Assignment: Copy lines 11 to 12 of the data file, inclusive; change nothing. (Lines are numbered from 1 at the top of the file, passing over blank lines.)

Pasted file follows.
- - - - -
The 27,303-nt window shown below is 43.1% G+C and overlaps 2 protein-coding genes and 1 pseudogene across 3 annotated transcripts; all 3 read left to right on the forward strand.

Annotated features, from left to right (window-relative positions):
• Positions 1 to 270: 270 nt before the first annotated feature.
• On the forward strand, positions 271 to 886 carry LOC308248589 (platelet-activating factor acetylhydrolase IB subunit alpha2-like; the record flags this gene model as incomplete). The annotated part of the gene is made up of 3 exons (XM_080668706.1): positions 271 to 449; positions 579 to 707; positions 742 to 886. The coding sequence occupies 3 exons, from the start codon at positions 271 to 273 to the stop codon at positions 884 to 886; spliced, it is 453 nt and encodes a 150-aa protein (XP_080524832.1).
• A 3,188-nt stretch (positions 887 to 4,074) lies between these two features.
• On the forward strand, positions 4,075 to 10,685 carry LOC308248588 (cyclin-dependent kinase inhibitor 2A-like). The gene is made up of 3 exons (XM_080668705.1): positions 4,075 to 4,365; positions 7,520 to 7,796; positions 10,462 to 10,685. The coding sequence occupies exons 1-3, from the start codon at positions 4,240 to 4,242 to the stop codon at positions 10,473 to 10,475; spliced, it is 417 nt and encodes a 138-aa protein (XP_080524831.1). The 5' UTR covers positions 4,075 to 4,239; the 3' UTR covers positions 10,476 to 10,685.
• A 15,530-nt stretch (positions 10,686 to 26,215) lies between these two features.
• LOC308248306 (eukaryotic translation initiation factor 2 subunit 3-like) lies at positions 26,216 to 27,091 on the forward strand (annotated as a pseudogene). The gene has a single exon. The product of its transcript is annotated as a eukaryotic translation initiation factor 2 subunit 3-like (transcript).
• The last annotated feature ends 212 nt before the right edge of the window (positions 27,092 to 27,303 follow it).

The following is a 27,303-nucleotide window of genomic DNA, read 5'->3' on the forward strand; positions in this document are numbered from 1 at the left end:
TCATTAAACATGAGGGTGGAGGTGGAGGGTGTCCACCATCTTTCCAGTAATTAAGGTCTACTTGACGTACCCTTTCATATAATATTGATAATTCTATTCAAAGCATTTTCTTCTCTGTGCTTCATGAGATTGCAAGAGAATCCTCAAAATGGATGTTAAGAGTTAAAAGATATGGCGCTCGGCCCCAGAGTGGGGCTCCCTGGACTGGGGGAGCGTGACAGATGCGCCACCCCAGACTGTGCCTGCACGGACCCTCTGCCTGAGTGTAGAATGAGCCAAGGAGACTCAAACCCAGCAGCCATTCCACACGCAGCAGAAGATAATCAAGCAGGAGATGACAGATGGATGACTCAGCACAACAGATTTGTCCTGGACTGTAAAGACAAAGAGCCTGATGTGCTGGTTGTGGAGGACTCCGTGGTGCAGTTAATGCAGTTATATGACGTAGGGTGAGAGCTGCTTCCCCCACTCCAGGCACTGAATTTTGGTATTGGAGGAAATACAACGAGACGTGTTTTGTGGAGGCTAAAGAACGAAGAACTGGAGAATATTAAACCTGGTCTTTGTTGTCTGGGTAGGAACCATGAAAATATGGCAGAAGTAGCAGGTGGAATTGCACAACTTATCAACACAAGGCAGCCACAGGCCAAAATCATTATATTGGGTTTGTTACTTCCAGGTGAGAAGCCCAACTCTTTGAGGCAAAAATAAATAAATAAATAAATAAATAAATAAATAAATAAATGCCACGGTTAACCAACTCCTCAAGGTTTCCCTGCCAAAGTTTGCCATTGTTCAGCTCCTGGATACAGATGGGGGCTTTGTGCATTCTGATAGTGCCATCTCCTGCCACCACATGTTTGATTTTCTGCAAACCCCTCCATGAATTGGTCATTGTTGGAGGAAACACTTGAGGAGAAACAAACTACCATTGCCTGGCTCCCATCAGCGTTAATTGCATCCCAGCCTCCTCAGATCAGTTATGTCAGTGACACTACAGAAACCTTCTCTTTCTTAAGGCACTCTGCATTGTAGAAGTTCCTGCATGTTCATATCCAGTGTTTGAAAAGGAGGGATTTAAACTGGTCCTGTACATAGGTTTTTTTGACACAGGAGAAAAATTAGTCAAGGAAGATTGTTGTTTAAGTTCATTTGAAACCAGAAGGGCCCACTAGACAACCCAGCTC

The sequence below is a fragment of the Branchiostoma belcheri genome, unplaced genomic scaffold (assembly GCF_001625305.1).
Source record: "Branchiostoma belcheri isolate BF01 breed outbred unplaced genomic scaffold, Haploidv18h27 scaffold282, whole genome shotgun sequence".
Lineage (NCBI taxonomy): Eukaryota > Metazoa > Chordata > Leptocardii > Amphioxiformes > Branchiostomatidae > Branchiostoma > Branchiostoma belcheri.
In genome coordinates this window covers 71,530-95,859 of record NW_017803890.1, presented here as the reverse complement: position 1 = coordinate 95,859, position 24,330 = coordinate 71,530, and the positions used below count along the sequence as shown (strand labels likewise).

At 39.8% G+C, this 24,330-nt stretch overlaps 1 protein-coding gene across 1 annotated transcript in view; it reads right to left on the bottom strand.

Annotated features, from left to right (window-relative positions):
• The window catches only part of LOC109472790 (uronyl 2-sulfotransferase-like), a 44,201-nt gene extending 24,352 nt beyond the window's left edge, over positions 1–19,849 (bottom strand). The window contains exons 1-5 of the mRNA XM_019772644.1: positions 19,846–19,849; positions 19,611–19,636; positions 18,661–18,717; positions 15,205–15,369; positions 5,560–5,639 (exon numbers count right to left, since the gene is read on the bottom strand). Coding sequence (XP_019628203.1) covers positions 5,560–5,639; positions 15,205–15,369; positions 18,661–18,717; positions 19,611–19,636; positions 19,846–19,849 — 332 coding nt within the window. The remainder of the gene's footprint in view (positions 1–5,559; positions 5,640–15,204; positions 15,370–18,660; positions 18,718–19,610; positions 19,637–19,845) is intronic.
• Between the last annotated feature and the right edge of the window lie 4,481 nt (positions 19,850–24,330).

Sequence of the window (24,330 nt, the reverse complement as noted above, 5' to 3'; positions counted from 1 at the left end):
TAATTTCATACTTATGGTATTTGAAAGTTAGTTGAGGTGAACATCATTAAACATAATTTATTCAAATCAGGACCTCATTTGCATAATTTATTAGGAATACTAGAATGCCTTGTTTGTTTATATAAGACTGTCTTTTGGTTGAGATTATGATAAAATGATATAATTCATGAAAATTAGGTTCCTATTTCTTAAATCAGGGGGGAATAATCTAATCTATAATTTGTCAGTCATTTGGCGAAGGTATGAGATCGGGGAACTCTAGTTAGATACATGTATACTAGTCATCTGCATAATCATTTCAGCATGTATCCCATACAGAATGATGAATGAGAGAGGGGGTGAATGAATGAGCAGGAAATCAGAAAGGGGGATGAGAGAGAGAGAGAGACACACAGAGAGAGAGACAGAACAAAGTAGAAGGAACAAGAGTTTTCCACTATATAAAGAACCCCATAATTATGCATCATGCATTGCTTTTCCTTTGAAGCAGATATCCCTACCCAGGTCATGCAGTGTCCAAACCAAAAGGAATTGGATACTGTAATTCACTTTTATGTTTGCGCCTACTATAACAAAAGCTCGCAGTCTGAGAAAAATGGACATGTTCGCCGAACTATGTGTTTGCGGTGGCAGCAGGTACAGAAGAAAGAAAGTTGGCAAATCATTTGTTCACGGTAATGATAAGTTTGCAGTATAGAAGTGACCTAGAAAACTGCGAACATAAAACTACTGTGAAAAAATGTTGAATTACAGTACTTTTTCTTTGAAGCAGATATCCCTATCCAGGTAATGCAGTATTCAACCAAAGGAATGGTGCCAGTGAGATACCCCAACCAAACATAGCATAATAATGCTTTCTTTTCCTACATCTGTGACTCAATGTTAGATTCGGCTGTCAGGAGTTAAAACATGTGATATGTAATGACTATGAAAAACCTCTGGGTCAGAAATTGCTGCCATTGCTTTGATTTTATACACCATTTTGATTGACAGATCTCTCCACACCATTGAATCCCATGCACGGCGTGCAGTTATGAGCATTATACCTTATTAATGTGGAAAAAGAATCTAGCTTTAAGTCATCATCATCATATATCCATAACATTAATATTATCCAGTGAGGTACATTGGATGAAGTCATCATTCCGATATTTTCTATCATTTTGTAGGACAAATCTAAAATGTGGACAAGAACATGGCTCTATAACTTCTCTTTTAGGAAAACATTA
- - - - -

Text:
TCATTAAACATGAGGGTGGAGGTGGAGGGTGTCCACCATCTTTCCAGTAATTAAGGTCTACTTGACGTACCCTTTCATATAATATTGATAATTCTATTCAAAGCATTTTCTTCTCTGTGCTTCATGAGATTGCAAGAGAATCCTCAAAATGGATGTTAAGAGTTAAAAGATATGGCGCTCGGCCCCAGAGTGGGGCTCCCTGGACTGGGGGAGCGTGACAGATGCGCCACCCCAGACTGTGCCTGCACGGACCCTCTGCCTGAGTGTAGAATGAGCCAAGGAGACTCAAACCCAGCAGCCATTCCACACGCAGCAGAAGATAATCAAGCAGGAGATGACAGATGGATGACTCAGCACAACAGATTTGTCCTGGACTGTAAAGACAAAGAGCCTGATGTGCTGGTTGTGGAGGACTCCGTGGTGCAGTTAATGCAGTTATATGACGTAGGGTGAGAGCTGCTTCCCCCACTCCAGGCACTGAATTTTGGTATTGGAGGAAATACAACGAGACGTGTTTTGTGGAGGCTAAAGAACGAAGAACTGGAGAATATTAAACCTGGTCTTTGTTGTCTGGGTAGGAACCATGAAAATATGGCAGAAGTAGCAGGTGGAATTGCACAACTTATCAACACAAGGCAGCCACAGGCCAAAATCATTATATTGGGTTTGTTACTTCCAGGTGAGAAGCCCAACTCTTTGAGGCAAAAATAAATAAATAAATAAATAAATAAATAAATAAATAAATGCCACGGTTAACCAACTCCTCAAGGTTTCCCTGCCAAAGTTTGCCATTGTTCAGCTCCTGGATACAGATGGGGGCTTTGTGCATTCTGATAGTGCCATCTCCTGCCACCACATGTTTGATTTTCTGCAAACCCCTCCATGAATTGGTCATTGTTGGAGGAAACACTTGAGGAGAAACAAACTACCATTGCCTGGCTCCCATCAGCGTTAATTGCATCCCAGCCTCCTCAGATCAGTTATGTCAGTGACACTACAGAAACCTTCTCTTTCTTAAGGCACTCTGCATTGTAGAAGTTCCTGCATGTTCATATCCAGTGTTTGAAAAGGAGGGATTTAAACTGGTCCTGTACATAGGTTTTTTTGACACAGGAGAAAAATTAGTCAAGGAAGATTGTTGTTTAAGTTCATTTGAAACCAGAAGGGCCCACTAGACAACCCAGCTC

The sequence below is a fragment of the Branchiostoma belcheri genome, unplaced genomic scaffold (assembly GCF_001625305.1).